Racerunning is an athletic discipline for disabled athletes or 'racerunners' with impaired balance. Athletes use a running bike, a three-wheeled frame with a saddle, body support and most notably, no pedals. Athletes run over distances similar to other track and road running disciplines; 100, 200, 400, 800 metres as well as 10 kilometres, half and full marathons.
Currently governed by the Cerebral Palsy International Sports and Recreation Association (CPISRA), RaceRunning was first introduced in Denmark in 1991 for athletes with high support needs by Paralympian Connie Hansen and present international racerunning coordinator Mansoor Siddiqi.
A RaceRunner is a custom-built tricycle without pedals on which balance is not a problem.
RaceRunning is an obvious sport for people with cerebral palsy, arthritis affected and amputees. RaceRunning gives disabled people who otherwise can only get around in an electric wheelchair, a manual wheelchair or in a walker the ability to move by themselves. With a RaceRunner even people with heavy disabilities may experience the feeling of running.
There are 3 CPISRA International classification classes; RR1, RR2 & RR3. In addition RR4 – is a classification available for those with mobility challenges who do not classify within RR1, RR2 or RR3. RR4 is not a CPISRA international classification, however, national bodies may include RR4 events in their domestic and open competitions.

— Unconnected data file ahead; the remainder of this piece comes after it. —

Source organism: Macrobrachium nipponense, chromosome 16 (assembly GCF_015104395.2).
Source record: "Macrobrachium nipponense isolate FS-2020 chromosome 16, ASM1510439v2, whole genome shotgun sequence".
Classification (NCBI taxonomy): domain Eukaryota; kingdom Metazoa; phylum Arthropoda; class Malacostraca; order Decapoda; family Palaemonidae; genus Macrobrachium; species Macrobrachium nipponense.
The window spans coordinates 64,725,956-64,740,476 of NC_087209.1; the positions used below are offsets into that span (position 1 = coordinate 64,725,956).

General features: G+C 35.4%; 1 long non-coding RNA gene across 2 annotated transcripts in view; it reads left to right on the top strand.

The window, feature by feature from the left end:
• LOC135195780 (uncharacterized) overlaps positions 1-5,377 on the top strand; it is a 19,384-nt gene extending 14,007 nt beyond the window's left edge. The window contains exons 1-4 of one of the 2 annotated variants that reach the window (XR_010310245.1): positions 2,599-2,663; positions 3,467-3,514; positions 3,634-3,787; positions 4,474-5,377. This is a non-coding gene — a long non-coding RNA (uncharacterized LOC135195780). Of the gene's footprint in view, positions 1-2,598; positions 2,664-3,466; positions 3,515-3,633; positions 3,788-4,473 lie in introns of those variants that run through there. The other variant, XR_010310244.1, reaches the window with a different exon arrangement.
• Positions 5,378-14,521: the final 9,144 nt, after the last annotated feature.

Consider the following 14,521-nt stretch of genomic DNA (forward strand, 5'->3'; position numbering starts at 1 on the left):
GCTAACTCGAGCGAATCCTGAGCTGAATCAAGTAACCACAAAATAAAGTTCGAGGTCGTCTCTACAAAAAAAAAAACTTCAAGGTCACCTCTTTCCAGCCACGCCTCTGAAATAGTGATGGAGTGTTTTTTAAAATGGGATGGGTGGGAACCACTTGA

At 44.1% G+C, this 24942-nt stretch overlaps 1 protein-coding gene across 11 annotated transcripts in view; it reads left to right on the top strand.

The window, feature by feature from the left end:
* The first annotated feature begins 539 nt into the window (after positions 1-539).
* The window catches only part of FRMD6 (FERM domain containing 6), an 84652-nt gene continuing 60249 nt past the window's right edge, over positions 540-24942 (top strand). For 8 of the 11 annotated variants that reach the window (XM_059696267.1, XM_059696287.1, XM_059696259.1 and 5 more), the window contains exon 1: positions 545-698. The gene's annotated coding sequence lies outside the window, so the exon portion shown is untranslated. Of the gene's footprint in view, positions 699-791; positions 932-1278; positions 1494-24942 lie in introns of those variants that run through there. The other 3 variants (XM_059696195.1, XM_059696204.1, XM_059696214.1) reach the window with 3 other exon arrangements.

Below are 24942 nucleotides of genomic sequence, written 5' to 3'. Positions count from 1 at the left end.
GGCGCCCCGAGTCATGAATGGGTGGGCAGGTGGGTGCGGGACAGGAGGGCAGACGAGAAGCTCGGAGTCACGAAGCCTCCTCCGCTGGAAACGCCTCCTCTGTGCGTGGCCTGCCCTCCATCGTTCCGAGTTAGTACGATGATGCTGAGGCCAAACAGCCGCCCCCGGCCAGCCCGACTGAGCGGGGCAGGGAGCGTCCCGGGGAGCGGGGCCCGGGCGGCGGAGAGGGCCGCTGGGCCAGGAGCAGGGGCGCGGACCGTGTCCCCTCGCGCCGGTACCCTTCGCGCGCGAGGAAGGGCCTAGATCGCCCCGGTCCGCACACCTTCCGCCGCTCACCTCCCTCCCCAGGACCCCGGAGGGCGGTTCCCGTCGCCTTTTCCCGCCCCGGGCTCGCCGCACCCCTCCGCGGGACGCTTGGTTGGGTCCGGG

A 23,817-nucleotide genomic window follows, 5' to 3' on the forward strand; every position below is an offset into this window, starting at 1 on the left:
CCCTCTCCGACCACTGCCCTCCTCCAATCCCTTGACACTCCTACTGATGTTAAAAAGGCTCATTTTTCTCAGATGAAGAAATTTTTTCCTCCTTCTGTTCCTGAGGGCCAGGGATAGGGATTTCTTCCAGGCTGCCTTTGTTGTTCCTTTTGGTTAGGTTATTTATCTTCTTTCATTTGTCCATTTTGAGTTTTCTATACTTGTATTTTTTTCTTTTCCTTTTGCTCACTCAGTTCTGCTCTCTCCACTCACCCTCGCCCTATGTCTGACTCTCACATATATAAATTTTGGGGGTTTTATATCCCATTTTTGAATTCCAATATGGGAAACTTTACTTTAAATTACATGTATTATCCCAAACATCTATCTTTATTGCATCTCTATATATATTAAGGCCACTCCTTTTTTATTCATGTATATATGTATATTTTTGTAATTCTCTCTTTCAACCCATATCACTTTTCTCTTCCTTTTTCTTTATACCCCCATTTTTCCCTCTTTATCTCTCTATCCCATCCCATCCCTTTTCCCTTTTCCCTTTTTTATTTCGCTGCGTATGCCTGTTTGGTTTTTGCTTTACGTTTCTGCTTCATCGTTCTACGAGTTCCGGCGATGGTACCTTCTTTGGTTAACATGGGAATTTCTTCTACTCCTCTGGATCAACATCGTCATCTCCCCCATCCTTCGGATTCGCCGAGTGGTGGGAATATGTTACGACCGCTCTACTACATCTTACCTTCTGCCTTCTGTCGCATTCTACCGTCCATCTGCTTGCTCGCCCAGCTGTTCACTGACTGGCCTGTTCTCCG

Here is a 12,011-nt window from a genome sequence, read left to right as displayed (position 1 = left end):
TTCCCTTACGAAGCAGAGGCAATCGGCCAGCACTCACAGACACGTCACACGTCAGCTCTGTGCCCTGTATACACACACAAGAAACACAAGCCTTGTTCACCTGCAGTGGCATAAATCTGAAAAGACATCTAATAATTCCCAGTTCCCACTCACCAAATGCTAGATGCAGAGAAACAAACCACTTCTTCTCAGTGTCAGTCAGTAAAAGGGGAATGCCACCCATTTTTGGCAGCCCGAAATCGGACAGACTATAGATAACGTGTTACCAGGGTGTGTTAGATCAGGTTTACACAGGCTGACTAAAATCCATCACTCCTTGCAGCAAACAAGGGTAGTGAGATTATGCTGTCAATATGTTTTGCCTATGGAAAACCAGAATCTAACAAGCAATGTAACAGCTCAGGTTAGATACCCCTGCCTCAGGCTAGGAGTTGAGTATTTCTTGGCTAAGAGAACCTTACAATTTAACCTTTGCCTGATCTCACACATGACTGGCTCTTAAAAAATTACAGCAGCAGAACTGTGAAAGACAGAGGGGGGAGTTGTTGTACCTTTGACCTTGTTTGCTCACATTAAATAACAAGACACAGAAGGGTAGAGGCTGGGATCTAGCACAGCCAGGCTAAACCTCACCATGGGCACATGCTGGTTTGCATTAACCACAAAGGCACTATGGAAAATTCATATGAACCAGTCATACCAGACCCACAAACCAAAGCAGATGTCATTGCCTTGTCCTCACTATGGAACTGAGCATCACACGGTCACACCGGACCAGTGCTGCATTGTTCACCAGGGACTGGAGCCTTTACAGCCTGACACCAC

Racerunning is not as popular as some of the other sports for disabled athletes and is currently not a part of the Paralympics. However there are several regional level competitions conducted for racerunning.
The RaceRunning events for athletes with severe co-ordination impairments will be included in World Para Athletics from 2018. A selective RaceRunning programme will be included at the Berlin 2018 World Para Athletics European Championships. After Berlin, further activities will be adopted through to 2021 for the development of RaceRunning. This will include a programme of (regional) RaceRunning workshops and events. World Para Athletics will work in consultation with NPCs and National Athletics Associations, in continuous partnership with CPISRA.
Beyond 2021 the progression of these events and classes will be dependent on similar scrutiny to that of other events and classes currently recognised by World Para Athletics